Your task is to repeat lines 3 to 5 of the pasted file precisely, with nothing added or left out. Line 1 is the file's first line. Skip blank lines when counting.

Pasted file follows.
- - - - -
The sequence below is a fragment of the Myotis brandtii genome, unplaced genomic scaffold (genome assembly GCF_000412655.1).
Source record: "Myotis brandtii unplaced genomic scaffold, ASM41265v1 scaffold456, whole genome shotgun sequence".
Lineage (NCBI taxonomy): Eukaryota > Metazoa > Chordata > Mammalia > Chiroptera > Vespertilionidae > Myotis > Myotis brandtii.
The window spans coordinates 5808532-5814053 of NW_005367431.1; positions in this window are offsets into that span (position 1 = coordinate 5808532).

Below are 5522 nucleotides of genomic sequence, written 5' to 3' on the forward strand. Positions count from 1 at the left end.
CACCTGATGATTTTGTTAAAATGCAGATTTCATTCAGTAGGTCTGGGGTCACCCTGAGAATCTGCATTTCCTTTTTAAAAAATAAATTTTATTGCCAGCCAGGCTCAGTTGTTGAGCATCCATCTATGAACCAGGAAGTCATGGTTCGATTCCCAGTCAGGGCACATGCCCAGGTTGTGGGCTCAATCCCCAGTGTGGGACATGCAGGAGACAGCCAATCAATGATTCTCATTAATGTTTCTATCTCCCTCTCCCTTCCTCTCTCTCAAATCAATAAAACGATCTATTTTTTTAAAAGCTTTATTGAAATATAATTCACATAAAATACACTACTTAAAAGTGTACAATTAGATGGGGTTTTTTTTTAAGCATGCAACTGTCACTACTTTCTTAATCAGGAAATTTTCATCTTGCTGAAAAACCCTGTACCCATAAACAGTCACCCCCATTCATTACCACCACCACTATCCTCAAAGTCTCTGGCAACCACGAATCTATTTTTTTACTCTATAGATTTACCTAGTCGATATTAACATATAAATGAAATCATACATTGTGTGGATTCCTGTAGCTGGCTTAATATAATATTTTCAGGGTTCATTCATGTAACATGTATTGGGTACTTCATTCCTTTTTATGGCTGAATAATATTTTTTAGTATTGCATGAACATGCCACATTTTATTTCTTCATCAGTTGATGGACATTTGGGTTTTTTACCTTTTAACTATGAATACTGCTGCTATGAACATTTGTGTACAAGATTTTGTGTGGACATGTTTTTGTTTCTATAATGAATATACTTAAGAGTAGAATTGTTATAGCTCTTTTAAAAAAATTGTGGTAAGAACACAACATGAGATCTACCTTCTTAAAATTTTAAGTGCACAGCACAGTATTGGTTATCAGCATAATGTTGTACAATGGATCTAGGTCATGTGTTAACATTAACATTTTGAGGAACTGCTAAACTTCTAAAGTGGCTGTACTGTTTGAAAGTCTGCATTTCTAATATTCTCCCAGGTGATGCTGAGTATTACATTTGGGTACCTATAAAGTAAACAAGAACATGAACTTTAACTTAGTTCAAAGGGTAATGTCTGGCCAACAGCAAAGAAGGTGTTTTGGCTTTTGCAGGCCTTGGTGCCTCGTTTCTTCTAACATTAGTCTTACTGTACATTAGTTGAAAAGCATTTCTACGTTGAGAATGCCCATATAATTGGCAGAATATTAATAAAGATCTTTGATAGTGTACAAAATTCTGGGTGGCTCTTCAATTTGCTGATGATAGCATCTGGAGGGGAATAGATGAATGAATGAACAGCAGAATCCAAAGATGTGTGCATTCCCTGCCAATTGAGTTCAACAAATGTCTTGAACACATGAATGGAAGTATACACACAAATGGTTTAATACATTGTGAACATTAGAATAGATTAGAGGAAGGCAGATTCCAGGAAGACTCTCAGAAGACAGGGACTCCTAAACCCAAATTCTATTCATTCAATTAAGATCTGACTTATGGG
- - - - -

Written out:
Lineage (NCBI taxonomy): Eukaryota > Metazoa > Chordata > Mammalia > Chiroptera > Vespertilionidae > Myotis > Myotis brandtii.
The window spans coordinates 5808532-5814053 of NW_005367431.1; positions in this window are offsets into that span (position 1 = coordinate 5808532).

Below are 5522 nucleotides of genomic sequence, written 5' to 3' on the forward strand. Positions count from 1 at the left end.